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A fresh breeze from Belize

December 12th, 2010 Posted in Liberal Democrats, polls by

Lord Ashcroft, the former Conservative Party Treasurer responsible for funding target seat campaigns, many against Liberal Democrats, is not an entirely popular figure in this parish. Indeed the media spin on his latest report

 “Lib Dems ‘to lose half their support at the next General Election'” – Telegraph

“The LibDems may cease to be” – Iain Dale

… is unlikely to increase the number of air mail Christmas Cards winging their way to Belize.

However the research he has commissioned is important and there are much useful analysis within it that Liberal Democrats should not ignore.  I note particularly the conclusion of the Summary which states

“Pandering to the party’s oppositionist tendency may win back a few of the voters who don’t like what has happened since May – but at the expense of many more who think the Liberal Democrats are finally getting somewhere.”

Or put another way

“Those who voted Liberal Democrat mainly as a protest against the two main parties, or to stop another party from winning, were consistently more negative about the Lib Dems and their performance in government than those who had voted for a positive reason”

It may be obvious, but if your goal is to govern, you cannot build a sustainable coalition around factions more geared to permanent opposition.

The report also quantifies where disgruntled support is likely to go

“54% of those who voted Lib Dem in 2010 said they were likely to do so again in 2015. 22% expected to vote Labour, 5% Conservative and 8% for another party.”

And highlights the mixed blessing that many (43%) still vote Liberal Democrat mostly because of local issues and candidates, with a hope for a Liberal Democrat government next (21%), and tactical voting a much smaller consideration.

I say mixed as on the upside it means the currently negative national narrative will not be as impactful on individual results as the polls would suggest. But on the downside still implies the party has much to do to build up a core vote who are both instinctive liberals and identify those instincts with the Liberal Democrats.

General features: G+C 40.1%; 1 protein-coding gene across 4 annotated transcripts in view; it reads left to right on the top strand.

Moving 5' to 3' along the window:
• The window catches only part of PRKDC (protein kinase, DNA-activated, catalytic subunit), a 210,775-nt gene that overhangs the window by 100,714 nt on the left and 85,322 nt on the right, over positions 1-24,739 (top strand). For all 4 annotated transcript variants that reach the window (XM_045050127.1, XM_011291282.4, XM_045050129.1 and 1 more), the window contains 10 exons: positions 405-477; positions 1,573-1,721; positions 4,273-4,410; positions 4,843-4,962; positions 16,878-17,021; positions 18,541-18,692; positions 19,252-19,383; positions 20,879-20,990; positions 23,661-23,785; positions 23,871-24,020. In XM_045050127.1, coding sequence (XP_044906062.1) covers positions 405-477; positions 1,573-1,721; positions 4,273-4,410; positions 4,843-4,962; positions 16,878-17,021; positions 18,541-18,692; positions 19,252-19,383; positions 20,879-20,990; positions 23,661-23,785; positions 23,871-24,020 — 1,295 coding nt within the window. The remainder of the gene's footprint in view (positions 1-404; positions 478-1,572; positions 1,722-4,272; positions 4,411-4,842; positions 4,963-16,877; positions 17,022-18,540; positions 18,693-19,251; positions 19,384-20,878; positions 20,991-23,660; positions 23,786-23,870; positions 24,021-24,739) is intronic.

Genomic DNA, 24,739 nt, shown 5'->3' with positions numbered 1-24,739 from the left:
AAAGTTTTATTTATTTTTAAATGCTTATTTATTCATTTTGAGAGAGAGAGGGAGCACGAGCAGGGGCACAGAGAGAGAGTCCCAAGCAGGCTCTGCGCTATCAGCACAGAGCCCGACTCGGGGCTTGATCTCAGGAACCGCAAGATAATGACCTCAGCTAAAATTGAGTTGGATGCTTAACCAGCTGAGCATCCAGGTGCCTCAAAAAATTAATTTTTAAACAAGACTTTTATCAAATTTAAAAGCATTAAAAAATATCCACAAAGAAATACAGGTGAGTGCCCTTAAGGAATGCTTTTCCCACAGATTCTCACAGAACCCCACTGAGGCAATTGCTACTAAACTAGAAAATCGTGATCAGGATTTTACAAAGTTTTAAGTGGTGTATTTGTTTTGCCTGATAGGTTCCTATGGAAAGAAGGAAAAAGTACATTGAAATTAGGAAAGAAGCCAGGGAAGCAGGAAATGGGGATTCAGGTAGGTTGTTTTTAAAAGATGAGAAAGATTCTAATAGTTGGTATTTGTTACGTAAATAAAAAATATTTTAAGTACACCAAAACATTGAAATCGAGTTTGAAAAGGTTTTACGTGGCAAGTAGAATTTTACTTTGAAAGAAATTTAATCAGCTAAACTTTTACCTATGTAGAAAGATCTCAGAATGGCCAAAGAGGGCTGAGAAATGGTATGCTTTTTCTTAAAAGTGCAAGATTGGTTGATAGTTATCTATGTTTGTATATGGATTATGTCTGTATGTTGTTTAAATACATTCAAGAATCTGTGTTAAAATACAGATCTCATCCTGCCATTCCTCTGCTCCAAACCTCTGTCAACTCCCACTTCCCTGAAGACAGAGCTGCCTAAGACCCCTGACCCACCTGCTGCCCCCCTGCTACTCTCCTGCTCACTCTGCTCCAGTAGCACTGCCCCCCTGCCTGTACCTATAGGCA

The rest of the 32-page report is packed with many more useful quotes and numbers that a worth reading directly.

But it will be interesting to see whether the party’s strategists take this data as a sign they need to reach out again to the one in five former and more left-wing supporters who’d rather now vote Labour, or look for new support where a more left-leaning Labour party will alienate. Our preference, given the centre-ground is where elections are won and has more voters, particularly genuinely liberal voters, would be the latter.

What would lack credibility though is if Clegg reaches out one way whilst Farron and local candidates the other. And that remains the central message of this report. Nick Clegg needs to be the first Liberal Democrat Leader since Ashdown to set a direction and stick to it. Going both ways at once is like doing the splits in trousers. Whatever is in the middle ends up looking rather exposed to the political elements. And the breeze from Belize may not always be so tropical.

2 Responses to “A fresh breeze from Belize”

  1. Sam Says:

    A lot of the people who no longer support the Lib Dems were single issue voters, mainly voting Lib Dem for free higher education and electoral reform. Many of these people have a sort of fundamentalist utopian view of the world and it should really have been predictable that these types would stop supporting Lib Dems if we ever got into power.

    I think it was also a mistake spending the last decade focusing on reaching out to disenchated Labour supporters who were primarily disenchanted because Labour weren’t socialist enough/anymore. They would always have gone back when there was a more left-wing Labour leader.

    Because of this we’ve probably missed out on defining a more distinctly liberal agenda that could have reached out to liberal conservatives as well as centrists in the last decade, that may have been sticking with us in our current predicament.

    If the party tears itself apart then it will look weak and pathetic to much of the public. Our only hope of doing well at the next election is by having a strong and coherent agenda and hope that by the next election people will be able to see the positive things that have happened because of the Lib Dems being in government.


  2. Psi Says:

    Some may also be scared by the choices that are now required having believed Labours lies that you cab have your cake, eat it, take one from bankers and borrow one.

    In a few years if the private sector expands as the public sector retreats, the world will look a lot less scary.

    Or possibly something else may knock the economy like the level of US debt or europe. In which case the Lib Dems will take a pasting.

    Either way the responsibility of the Lib Dems is to do the right thing not to chase the easy political points. In short not to be Labour.